Wikimedia Foundation Annual Plan/Quarterly check-ins/Audiences2 Notes October 2017

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Present (in the office): Toby, Eileen, James F., Heather, Grace, Josh

participating remotely: Maggie, Lydia, Corey, Joady, Erica, Olga, Michael H., Tilman, Adam Baso, Anthony Borba, Baha, Bernd, Carolyn Li-Madeo, Cooltey, Deb, Eileen, Mikhail, Natalia, Nirzar, Ramsey, Rita, Joady, Sharvani, Katherine (for part of the meeting), Anne, …

Slide 1[edit]

  • Toby: Good quarter, want to thank self as slide advancer, Michael H as notetaker, Grace for slides/timekeeping/Josh: MCing

Slide 2[edit]

  • JM: Going to skip the Readers strategy overview slides since they've been the same for ~2yrs. Also we're looking toward the next phase of our strategy in light of the broader movement strategy.
  • Olga: Want to review page previews feature. Falls under increating retention.
  • Relased to all Wikipedias inc. en and de, performing an a/b test on de.
  • Due to delays on PDF rendering project we're holding off on further work, will regroup in jan

Slide 3[edit]

  • Still some bugs affecting EventLogging which affected the A/B test; now fixed.
  • However, we were able to get some preliminary results. we want to repeat the a/b test and get more in-depth results.
  • Initial resulsts show that v. few users are disablling the feature; they like page previews.
  • ~13-20% of page views have at least one card viewed.
  • Per-session data coming in future A/B test.
  • Also performed a fundraising test; we found there was no negative effect of the feature on fundrasing

Slide 4[edit]

  • Lots of people really excited. (examples of feedback on Twitter)

Slide 5[edit]

  • Our goal for this quarter was to replace our PDF rendering workflows. Wanted to replace OCG with Electron. We had lots of trouble from the beginning and weren't able to replace it this Q, although we sunset OCG.

Slide 6[edit]

  • OCG was released in 2015, but had issues from the beginning. Later, the German community became very interested in PDF rendering, including table rendering (which OCG didn't support). During this time they built out the Electron renderer, and it worked side by side with OCG.
  • Eventually the Readers team took over responsibility for transitioning from OCG. Readers web began working on this transition toward the end of the previous quarter. Hoping that Electron would be the solution.
  • Mid-to-end of last quarter, Readers Web learned from Services that Electron was insufficiently stable to handle the traffic it was getting. Since then we've put our other work on hold to find a new solution for PDF rendering.

Slide 7[edit]

  • ( Olga: Where are we now?
  • We did manage to sunset OCG, and Electron is currently running as the alternative. This works for single articles but does not work for multi-article collections (eg Books). We're using Electron for single pages, and looking at replacing it with headless Chromium which is hopefully more stable.

Slide 8[edit]

  • OCG: what went wrong?
  • Sunsetting features has been difficult generally across the foundation. This project involved many different teams, which meant that convos were split up among many different channels. Difficult to find the single source of truth.
  • Ownership was also unclear. Did Readers web team own just the UI aspect, or the whole service?
  • We didn't do any research on usage, just assumed that we would support existing functionality at all costs. (e.g., book creator, which has fairly low usage.)
  • Also didn't do a lot of research and testing on Electron after it was chosen by WMDE. Just accepted it. Should do more.

Slide 9[edit]

  • Lessons learned
  • Doing up-front research on both product and tech questions is important
  • Clear ownership is important
  • Identifying all stakeholders is important (there were teams we didn't realize were relying on us)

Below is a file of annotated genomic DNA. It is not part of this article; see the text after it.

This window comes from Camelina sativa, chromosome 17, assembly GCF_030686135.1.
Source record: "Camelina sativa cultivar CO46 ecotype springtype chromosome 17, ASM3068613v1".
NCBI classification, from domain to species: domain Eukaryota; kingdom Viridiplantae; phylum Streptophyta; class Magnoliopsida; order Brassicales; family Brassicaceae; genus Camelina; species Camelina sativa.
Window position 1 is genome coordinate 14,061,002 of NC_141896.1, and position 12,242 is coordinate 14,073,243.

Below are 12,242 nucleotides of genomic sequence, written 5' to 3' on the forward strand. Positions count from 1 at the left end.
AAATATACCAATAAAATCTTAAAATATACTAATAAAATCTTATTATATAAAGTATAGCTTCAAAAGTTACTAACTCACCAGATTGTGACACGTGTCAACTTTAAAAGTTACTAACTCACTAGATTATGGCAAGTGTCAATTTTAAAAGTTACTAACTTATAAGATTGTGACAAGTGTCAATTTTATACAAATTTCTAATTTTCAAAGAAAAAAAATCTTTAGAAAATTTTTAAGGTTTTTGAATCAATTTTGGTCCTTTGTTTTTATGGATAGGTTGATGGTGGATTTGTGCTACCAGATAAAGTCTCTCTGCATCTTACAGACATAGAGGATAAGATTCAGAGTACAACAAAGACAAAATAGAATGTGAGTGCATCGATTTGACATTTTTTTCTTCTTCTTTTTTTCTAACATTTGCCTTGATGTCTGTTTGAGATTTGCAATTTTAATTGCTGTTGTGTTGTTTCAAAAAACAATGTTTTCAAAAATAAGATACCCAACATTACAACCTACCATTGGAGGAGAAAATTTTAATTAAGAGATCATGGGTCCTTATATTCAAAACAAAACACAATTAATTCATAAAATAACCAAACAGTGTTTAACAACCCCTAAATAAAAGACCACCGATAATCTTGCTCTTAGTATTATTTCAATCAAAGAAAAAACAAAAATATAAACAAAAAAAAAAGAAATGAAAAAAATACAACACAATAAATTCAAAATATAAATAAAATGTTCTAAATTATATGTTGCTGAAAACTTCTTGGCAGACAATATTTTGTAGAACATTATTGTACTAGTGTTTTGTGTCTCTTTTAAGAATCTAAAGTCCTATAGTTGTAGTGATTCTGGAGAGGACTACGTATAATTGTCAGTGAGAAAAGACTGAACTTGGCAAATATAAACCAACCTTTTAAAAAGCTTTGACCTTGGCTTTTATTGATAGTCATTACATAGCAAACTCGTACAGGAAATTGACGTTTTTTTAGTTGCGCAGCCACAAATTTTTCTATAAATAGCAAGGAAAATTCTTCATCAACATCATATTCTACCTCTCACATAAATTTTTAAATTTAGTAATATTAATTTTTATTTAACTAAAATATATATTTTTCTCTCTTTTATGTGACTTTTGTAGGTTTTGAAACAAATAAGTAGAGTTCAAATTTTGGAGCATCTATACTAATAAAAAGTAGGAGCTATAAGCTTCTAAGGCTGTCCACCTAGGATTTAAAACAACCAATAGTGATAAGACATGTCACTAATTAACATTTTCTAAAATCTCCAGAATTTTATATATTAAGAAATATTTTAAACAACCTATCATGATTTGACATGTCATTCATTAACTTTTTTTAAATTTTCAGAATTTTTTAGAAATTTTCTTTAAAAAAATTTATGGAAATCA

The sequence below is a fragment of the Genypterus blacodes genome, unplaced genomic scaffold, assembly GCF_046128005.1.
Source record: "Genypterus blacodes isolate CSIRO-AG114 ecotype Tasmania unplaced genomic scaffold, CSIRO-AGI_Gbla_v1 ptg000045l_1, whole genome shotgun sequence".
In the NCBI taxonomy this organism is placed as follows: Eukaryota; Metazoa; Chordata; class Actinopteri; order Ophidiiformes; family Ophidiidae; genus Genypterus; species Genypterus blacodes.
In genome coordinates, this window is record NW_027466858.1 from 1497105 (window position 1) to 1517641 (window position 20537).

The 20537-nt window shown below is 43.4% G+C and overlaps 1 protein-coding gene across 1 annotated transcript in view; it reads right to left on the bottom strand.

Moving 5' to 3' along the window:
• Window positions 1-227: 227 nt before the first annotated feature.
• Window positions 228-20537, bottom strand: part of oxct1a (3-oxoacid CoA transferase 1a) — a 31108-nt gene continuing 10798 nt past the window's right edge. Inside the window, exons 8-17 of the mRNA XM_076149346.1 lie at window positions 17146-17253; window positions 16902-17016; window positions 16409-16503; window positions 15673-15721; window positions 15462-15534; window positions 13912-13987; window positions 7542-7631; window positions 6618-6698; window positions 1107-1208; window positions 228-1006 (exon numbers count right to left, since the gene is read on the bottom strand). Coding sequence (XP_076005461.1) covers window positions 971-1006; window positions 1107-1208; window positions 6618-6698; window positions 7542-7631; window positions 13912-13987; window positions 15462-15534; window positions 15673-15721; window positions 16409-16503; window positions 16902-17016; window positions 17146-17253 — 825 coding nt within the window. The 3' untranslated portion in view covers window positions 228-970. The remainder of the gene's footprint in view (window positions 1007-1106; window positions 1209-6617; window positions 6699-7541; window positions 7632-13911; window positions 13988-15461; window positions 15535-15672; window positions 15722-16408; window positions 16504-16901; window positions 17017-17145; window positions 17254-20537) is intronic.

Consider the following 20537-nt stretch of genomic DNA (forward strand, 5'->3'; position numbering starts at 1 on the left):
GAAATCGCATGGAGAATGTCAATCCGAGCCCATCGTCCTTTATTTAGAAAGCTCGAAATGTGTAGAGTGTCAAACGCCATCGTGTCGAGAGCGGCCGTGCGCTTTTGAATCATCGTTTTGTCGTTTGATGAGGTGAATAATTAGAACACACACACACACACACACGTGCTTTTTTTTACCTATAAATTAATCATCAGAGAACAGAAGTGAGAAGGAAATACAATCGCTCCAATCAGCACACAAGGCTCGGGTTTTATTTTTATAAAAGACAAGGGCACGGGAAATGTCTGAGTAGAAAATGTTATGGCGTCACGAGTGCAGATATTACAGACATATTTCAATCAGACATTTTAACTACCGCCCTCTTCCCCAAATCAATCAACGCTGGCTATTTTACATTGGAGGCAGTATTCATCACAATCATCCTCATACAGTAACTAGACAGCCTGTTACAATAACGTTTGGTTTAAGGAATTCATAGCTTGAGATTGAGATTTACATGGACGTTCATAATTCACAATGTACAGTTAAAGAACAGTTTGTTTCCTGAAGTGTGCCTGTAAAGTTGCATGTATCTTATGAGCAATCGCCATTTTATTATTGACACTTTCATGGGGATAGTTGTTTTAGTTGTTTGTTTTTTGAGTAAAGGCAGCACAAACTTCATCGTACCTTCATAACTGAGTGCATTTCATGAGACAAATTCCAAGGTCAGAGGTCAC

• There is a Sunsetting Working Group that's working on these issues and how to avoid them in the future. There will be a proposal from them up soon.
  • Toby: Thanks for Readers Web and other stakeholders for this work. In the tune-up it also came up that we need a better focus on sunsetting.

Slide 10[edit]

  • Olga: We've also been working on reinventing the mobile website (codenamed "marvin")
  • Next quarter we'll focus on both dev work and communication for this. We'll do an RfC with TechCom and a roadmap for stakeholders.

Slide 11[edit]

  • Corey: 10 years ago we had a single client: desktop web. These days we much support many different clients/contexts. Native apps, mobile and desktop, older vs. newer browsers. And certain experiences have both server- and client-side components. We also have to deal with intermittent network acces.
  • The Page Content Service (and our broader investments in Reading Infra) are meant to address this.

Slide 12[edit]

  • This is a simplified diagram, forgive glossing over details to establish a baseline.
  • This diagram is just to establsih a baseline. How it's worked for years: Mediawiki at the core, then skins, extensions, templates etc. for modifying content. At the end would be the desktop browser.

Slide 13[edit]

  • Where we're at now, it's obviously much more complex (on top of everything that the old slide has)
  • An important thing to note is that this all happened organically, with teams buildling for specific use cases. We want to unravel this complexity.

Slide 14[edit]

  • Here you can see our goals for what the infrastructure should look like. Bottom 3 boxes: we're unifying our Reading infrastructure building on MW, Parsoid, RESTBase. Above that is an adaptivity layer that allows adapting for specific clients.

Slide 15[edit]

  • Process in designing this service.
  • This demonstrates how we've grown as a dept over the last 2 years
  • 1) leverage the work of the services and parsing teams on modern infrastructure
  • 2) requirements gathering for all existing and planned experiences: get input from users and designers up front
  • 3) sharing code as much as possible. (Particularly, since JS runs both client and server side, it helps us share code.)
  • Toby: I want to call out that we're working with technology and tech ops; there are spirited discussions going on about the future of our platform and I think it's healthy.

Slide 16[edit]

  • We're focuusing on three services here:
    • 1) reading lists service (for syncing across clients) was our goal last Q, waiting on security review, now back on track
    • 2) Page Content Service: effort at code consolidation